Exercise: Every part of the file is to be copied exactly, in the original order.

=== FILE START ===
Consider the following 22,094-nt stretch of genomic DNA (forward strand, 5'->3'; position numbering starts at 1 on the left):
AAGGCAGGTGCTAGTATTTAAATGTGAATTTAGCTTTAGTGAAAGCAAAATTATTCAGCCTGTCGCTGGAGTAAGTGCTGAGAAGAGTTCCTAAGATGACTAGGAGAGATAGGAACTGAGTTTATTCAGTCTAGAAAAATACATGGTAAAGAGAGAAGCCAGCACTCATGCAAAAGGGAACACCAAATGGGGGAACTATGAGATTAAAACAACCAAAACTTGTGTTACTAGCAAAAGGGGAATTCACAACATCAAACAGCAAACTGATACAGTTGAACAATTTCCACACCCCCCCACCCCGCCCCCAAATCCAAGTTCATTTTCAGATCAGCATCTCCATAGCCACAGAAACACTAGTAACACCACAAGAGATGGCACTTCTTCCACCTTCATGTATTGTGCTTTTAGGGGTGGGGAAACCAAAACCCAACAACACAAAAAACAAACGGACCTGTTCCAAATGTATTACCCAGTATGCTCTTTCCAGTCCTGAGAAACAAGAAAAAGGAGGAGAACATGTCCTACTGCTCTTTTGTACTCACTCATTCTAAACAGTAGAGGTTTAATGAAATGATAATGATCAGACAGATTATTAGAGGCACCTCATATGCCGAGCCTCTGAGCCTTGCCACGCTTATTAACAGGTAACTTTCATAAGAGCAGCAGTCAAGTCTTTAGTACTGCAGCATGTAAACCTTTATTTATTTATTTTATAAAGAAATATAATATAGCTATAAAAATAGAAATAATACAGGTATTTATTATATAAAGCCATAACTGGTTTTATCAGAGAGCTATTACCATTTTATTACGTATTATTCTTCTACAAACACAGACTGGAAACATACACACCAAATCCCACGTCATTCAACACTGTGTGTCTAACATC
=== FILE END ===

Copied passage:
Consider the following 22,094-nt stretch of genomic DNA (forward strand, 5'->3'; position numbering starts at 1 on the left):
AAGGCAGGTGCTAGTATTTAAATGTGAATTTAGCTTTAGTGAAAGCAAAATTATTCAGCCTGTCGCTGGAGTAAGTGCTGAGAAGAGTTCCTAAGATGACTAGGAGAGATAGGAACTGAGTTTATTCAGTCTAGAAAAATACATGGTAAAGAGAGAAGCCAGCACTCATGCAAAAGGGAACACCAAATGGGGGAACTATGAGATTAAAACAACCAAAACTTGTGTTACTAGCAAAAGGGGAATTCACAACATCAAACAGCAAACTGATACAGTTGAACAATTTCCACACCCCCCCACCCCGCCCCCAAATCCAAGTTCATTTTCAGATCAGCATCTCCATAGCCACAGAAACACTAGTAACACCACAAGAGATGGCACTTCTTCCACCTTCATGTATTGTGCTTTTAGGGGTGGGGAAACCAAAACCCAACAACACAAAAAACAAACGGACCTGTTCCAAATGTATTACCCAGTATGCTCTTTCCAGTCCTGAGAAACAAGAAAAAGGAGGAGAACATGTCCTACTGCTCTTTTGTACTCACTCATTCTAAACAGTAGAGGTTTAATGAAATGATAATGATCAGACAGATTATTAGAGGCACCTCATATGCCGAGCCTCTGAGCCTTGCCACGCTTATTAACAGGTAACTTTCATAAGAGCAGCAGTCAAGTCTTTAGTACTGCAGCATGTAAACCTTTATTTATTTATTTTATAAAGAAATATAATATAGCTATAAAAATAGAAATAATACAGGTATTTATTATATAAAGCCATAACTGGTTTTATCAGAGAGCTATTACCATTTTATTACGTATTATTCTTCTACAAACACAGACTGGAAACATACACACCAAATCCCACGTCATTCAACACTGTGTGTCTAACATC